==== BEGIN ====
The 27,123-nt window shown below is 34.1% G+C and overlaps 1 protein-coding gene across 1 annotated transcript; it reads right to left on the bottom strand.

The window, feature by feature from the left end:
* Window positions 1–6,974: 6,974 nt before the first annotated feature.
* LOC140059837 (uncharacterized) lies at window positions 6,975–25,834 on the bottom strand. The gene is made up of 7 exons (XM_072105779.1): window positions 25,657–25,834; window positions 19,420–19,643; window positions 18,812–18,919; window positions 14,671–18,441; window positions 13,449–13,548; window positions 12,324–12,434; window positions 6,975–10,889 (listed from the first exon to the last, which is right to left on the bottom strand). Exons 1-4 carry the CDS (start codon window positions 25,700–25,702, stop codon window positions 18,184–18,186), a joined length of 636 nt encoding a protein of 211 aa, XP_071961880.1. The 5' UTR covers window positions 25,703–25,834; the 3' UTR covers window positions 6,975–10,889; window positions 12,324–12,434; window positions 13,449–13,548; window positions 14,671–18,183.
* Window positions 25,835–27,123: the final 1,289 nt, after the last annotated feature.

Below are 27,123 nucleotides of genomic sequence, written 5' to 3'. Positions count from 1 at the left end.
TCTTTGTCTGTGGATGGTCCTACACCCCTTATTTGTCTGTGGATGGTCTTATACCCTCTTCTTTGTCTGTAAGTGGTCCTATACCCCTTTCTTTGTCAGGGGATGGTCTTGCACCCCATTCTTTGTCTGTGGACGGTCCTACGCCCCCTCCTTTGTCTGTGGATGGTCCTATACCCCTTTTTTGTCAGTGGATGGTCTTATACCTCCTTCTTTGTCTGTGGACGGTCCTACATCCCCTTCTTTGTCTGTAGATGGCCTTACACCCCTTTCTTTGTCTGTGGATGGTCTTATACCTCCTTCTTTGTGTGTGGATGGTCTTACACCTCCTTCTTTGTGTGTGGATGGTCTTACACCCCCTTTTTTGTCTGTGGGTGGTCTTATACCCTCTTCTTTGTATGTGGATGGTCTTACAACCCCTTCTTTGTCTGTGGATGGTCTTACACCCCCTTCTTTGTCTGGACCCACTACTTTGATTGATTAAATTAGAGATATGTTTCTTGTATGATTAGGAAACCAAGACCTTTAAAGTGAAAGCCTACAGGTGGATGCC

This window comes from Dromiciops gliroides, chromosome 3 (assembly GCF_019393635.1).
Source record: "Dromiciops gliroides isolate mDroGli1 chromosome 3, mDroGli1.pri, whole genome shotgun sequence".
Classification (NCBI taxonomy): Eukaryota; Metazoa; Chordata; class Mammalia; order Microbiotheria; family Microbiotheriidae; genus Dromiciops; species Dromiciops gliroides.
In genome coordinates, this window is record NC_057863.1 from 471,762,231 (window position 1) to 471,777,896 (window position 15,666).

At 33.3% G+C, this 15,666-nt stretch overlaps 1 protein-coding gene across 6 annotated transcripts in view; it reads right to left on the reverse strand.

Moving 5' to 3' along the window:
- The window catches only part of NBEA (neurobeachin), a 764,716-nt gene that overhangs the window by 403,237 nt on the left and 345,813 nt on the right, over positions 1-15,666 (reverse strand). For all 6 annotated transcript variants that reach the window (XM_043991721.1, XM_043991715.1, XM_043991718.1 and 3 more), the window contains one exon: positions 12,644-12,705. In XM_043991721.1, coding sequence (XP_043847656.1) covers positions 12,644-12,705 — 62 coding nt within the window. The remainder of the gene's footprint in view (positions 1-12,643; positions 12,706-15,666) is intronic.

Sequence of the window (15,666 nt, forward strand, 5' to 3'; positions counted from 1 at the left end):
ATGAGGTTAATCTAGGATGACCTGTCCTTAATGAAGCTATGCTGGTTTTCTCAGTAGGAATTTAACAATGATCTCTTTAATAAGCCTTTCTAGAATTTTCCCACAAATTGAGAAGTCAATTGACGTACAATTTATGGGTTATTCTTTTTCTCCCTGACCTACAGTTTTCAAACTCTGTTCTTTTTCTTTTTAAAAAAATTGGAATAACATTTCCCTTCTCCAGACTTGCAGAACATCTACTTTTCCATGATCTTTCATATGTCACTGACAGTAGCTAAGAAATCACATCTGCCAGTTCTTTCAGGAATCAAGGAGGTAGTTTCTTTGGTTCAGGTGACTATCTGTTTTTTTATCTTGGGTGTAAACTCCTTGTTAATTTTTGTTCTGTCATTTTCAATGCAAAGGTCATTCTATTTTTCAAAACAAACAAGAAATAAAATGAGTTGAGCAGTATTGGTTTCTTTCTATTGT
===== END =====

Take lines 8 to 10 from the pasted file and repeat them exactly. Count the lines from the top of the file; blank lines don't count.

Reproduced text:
This window comes from Dromiciops gliroides, chromosome 3 (assembly GCF_019393635.1).
Source record: "Dromiciops gliroides isolate mDroGli1 chromosome 3, mDroGli1.pri, whole genome shotgun sequence".
Classification (NCBI taxonomy): Eukaryota; Metazoa; Chordata; class Mammalia; order Microbiotheria; family Microbiotheriidae; genus Dromiciops; species Dromiciops gliroides.